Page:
There are many who think they are prepared to come to the Lord’s Supper, but actually they are not. They might acknowledge that they have some sin, but it does not bother them in any major way. They figure they are no worse than the other people taking Communion, so why shouldn’t they take it too? This is not repentance. Measuring the extent of your sin by how you compare with others is not the standard God has set.
God’s holy Law demands perfection. We are supposed to perfectly love Him, perfectly honor His name, perfectly hear and learn His Word, and perfectly love the people around us. Because we have not done this, God the Father sent His only Son to be punished in our place. Our countless sins put Jesus on the cross.
Your sin was very clear to Him as He suffered hell in your place on the cross. But is your sin clear to you? Is there any area of your life where you have not been living the way God commands you to live? Have you told yourself that it is no big deal, because everyone else does it too? Have you found yourself going through the motions at church and at the Lord’s Table and not considering it all that important?
It is foolish to take sin lightly as well as the Lord’s own antidote for sin in His Holy Supper. We have all been this kind of foolish, but our merciful Lord has not written us off. He calls us to come again to His Table. He calls us to bring our imperfect life, our guilty conscience, and our weak faith to the altar in repentance. And He promises to fill us with His forgiveness, His comfort, His strength.
You are one of those sinners for whom Jesus instituted His Supper. All sinners are fools in their own way. But the Lord’s Supper is only for those who know they are fools, and who confess their sinful foolishness. It is not for those who reject Jesus’ Word about what He gives in His Supper. It is not for those who believe they are righteous on their own.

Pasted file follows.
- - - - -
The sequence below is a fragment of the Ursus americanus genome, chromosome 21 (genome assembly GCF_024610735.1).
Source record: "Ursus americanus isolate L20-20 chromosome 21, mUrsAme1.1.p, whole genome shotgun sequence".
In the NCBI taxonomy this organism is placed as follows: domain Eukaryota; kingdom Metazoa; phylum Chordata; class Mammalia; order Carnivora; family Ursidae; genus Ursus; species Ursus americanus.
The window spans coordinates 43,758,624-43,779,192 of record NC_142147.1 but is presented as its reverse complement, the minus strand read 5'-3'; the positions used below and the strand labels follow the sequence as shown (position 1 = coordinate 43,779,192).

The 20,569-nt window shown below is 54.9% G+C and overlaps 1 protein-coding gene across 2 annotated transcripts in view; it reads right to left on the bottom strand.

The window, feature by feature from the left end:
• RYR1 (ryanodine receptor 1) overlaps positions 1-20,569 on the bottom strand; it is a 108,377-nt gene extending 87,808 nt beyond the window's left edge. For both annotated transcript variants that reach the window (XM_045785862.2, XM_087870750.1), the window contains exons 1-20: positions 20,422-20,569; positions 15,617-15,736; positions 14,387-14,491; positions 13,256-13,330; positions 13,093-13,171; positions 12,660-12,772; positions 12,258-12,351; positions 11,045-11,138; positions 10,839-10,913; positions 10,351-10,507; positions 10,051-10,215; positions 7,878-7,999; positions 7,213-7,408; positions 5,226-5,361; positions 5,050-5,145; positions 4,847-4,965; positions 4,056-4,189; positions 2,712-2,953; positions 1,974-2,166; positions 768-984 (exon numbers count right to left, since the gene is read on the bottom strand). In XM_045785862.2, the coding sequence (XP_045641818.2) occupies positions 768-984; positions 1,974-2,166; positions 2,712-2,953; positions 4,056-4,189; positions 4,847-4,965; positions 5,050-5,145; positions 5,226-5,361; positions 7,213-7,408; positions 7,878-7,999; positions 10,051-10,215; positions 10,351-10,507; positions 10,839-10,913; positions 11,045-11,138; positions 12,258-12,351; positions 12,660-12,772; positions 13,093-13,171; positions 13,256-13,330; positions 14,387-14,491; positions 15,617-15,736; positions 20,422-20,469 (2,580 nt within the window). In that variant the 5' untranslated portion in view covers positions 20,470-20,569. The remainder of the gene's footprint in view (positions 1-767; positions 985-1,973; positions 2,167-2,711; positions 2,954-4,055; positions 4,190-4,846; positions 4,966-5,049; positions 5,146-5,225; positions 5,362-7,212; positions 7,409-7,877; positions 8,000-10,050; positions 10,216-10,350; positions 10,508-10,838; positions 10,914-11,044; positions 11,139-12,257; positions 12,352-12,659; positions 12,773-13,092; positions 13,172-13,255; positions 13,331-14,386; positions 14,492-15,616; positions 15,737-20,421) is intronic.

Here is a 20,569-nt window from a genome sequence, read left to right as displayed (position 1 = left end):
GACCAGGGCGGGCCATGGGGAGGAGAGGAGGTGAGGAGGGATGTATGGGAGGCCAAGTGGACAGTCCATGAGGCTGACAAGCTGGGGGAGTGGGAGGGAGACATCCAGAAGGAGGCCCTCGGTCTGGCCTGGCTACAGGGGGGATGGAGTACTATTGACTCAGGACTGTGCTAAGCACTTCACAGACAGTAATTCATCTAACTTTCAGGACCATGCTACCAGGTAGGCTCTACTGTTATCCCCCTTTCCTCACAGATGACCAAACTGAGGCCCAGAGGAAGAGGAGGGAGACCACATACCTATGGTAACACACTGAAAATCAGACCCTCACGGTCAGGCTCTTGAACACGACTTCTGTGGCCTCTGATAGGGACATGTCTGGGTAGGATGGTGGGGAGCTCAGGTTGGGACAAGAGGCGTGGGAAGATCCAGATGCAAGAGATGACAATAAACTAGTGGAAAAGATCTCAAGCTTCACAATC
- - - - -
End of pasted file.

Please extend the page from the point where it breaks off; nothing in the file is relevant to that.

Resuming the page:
Remember that this is not our Supper that we are free to offer to whomever and in whatever circumstances we please. This is the Lord’s Supper. He decides who is welcome at His Table and what the conditions are for participation. He wants all to partake of this glorious Meal, but He wants none to receive it to their harm. This is why we make sure our guests know what the Lord’s Supper is all about before they join us at the Communion rail.
The unbelieving world says this is all foolishness. But the world has no solution for sin and no hope for a life after this one. By the grace of God, we believe that Jesus has paid for our sins, and that He brings us His forgiveness and life every time we eat and drink His body and blood. If this trust in His saving Word makes us foolish in the world’s eyes, then we will gladly take “the foolishness of God” over the empty thoughts of men (1Co. 1:25).
In the “foolishness” of Maundy Thursday, Jesus instituted the precious Supper of His body and blood “for you.” It is for your forgiveness, your salvation, and your life. Thanks be to God! Amen.
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(painting of the Last Supper by Simon Ushakov, 1685)